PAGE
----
Front & center
Watch our interview with both artists from our exhibition, "Shapeshifters."
Photo courtesy of
Recently, The Center for Craft hosted the first of an online webinar series, "Ask the ____". To kick off this series, we "Asked the Artists" in a live interview with Shapeshifters exhibition Joshua Adams and Jiha Moon.
"I think for me that hand sanding or that quality that Jiha was talking about...just getting that level of intricacy woven in to whatever you’re working on, I think that’s really important, especially when you’re doing art because, like she was talking about, you want people to be interested in it. You want people to keep coming back to it and finding things in it."
Adams, an enrolled member of the Eastern Band of the Cherokee Indians and trained woodcarver, often creates masks inspired by traditional Cherokee stories in order to educate viewers about tribal culture. Addressing his own personal experience, Adams observes the complexity of living in the multiple cultural contexts of maintaining Cherokee tradition in the contemporary South.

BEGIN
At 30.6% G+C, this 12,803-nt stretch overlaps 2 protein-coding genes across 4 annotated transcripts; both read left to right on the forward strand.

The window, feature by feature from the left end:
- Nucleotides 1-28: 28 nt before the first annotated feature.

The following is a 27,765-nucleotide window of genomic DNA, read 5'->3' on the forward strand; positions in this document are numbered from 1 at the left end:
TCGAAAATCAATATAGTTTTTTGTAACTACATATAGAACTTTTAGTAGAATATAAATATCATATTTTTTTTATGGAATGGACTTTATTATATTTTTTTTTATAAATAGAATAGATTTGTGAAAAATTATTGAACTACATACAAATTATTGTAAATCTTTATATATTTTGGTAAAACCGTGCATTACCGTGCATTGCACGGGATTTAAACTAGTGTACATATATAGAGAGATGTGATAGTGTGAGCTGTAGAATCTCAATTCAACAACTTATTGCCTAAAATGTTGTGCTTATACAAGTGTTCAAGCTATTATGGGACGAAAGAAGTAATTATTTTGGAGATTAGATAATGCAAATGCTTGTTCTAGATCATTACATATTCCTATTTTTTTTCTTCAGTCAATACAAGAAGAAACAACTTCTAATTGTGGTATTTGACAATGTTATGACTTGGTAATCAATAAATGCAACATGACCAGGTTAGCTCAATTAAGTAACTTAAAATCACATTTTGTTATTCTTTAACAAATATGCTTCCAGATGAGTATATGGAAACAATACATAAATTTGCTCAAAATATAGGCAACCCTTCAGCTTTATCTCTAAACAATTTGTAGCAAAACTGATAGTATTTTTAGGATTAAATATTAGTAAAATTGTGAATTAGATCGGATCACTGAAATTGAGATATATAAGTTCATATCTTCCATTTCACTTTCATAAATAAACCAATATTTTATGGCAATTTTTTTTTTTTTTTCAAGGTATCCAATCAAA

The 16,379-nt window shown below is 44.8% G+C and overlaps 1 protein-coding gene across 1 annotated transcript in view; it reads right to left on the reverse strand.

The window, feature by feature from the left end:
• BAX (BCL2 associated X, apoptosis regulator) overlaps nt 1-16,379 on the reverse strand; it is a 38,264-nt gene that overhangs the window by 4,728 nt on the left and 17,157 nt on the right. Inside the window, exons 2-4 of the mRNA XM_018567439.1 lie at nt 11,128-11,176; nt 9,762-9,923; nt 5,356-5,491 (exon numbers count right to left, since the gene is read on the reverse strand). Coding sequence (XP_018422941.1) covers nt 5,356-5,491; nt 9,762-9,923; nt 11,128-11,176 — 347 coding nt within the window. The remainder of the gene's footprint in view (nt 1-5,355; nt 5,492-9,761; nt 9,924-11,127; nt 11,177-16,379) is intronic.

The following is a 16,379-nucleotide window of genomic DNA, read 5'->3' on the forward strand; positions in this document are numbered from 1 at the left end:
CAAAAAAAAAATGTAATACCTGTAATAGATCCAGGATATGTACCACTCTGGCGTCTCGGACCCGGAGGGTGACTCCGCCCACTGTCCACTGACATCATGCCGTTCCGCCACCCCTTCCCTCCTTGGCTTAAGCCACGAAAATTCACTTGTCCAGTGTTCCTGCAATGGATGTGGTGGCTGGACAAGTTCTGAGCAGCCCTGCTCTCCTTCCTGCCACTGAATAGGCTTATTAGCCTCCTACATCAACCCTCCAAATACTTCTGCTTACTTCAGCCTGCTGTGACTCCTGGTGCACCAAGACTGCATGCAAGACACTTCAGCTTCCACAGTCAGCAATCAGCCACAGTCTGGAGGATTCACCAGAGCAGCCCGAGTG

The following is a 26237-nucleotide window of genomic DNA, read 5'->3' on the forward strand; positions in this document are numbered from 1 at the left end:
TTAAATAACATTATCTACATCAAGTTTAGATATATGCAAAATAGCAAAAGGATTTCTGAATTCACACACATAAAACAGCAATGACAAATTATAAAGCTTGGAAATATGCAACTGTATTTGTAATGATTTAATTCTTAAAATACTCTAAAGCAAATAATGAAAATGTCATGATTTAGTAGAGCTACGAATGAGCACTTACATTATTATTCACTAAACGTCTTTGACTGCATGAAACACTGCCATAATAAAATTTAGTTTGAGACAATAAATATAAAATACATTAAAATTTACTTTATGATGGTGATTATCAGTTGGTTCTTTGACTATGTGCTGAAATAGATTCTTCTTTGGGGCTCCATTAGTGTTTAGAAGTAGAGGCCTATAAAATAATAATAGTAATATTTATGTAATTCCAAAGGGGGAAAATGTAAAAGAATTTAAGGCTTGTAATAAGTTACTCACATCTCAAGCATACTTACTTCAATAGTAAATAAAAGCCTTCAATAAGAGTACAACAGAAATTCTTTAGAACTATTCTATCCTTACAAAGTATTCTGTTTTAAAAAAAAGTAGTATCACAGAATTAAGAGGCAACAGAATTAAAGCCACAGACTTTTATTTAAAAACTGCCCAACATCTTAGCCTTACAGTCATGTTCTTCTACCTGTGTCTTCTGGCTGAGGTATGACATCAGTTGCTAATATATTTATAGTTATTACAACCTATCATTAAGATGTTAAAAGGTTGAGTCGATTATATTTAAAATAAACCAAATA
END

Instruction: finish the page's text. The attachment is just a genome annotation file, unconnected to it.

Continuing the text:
"We often categorize things like “this is craft, this is fine art, and your work is borrowed from craft but it’s really fine art,” And what goes to the museum or not? These are all people’s inventions that people created based on their needs and their interests. But our job as artists is to make the most interesting work and not worry about those categories. Be free of category."
Korean-born artist Moon assembles and paints her work with recognizable imagery, such as fortune cookies, dragons, and emojis juxtaposed with facets of southern culture, such as peaches, face jugs, and the southernism “bless your heart.” By playfully combining eastern and western symbols, Moon reflects on the intricacies of identity and nationhood in an increasingly global society.
A transcript of the interview is available for download on this page.